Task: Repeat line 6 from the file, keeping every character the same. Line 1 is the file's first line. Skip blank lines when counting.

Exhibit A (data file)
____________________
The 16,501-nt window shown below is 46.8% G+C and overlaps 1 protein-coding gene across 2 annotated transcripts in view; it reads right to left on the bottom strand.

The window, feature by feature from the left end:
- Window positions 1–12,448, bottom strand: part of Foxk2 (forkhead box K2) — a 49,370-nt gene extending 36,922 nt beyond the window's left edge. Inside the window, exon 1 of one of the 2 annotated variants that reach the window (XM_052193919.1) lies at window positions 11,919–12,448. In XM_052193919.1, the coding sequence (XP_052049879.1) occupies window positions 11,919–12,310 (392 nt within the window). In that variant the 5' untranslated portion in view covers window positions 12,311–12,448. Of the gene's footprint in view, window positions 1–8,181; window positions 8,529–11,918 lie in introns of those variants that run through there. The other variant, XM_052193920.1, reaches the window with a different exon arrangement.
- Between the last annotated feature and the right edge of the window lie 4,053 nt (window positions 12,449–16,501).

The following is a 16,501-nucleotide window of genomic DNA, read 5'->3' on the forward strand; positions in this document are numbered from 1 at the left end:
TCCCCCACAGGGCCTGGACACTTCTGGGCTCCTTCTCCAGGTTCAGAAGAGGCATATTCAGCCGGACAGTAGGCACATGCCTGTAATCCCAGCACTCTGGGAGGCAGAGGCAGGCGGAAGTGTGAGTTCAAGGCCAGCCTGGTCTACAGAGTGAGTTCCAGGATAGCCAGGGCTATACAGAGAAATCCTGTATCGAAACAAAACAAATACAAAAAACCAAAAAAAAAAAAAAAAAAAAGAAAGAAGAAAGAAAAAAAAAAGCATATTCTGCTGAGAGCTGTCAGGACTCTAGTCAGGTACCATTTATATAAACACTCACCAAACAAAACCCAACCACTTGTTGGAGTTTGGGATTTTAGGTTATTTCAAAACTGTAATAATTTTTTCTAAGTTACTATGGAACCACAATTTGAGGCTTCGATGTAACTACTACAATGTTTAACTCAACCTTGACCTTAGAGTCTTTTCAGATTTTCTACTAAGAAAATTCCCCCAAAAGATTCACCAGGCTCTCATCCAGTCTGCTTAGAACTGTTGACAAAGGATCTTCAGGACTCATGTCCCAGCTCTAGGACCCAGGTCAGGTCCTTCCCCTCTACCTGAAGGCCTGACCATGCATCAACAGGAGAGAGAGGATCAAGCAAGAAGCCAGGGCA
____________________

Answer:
TCCCCCACAGGGCCTGGACACTTCTGGGCTCCTTCTCCAGGTTCAGAAGAGGCATATTCAGCCGGACAGTAGGCACATGCCTGTAATCCCAGCACTCTGGGAGGCAGAGGCAGGCGGAAGTGTGAGTTCAAGGCCAGCCTGGTCTACAGAGTGAGTTCCAGGATAGCCAGGGCTATACAGAGAAATCCTGTATCGAAACAAAACAAATACAAAAAACCAAAAAAAAAAAAAAAAAAAAGAAAGAAGAAAGAAAAAAAAAAGCATATTCTGCTGAGAGCTGTCAGGACTCTAGTCAGGTACCATTTATATAAACACTCACCAAACAAAACCCAACCACTTGTTGGAGTTTGGGATTTTAGGTTATTTCAAAACTGTAATAATTTTTTCTAAGTTACTATGGAACCACAATTTGAGGCTTCGATGTAACTACTACAATGTTTAACTCAACCTTGACCTTAGAGTCTTTTCAGATTTTCTACTAAGAAAATTCCCCCAAAAGATTCACCAGGCTCTCATCCAGTCTGCTTAGAACTGTTGACAAAGGATCTTCAGGACTCATGTCCCAGCTCTAGGACCCAGGTCAGGTCCTTCCCCTCTACCTGAAGGCCTGACCATGCATCAACAGGAGAGAGAGGATCAAGCAAGAAGCCAGGGCA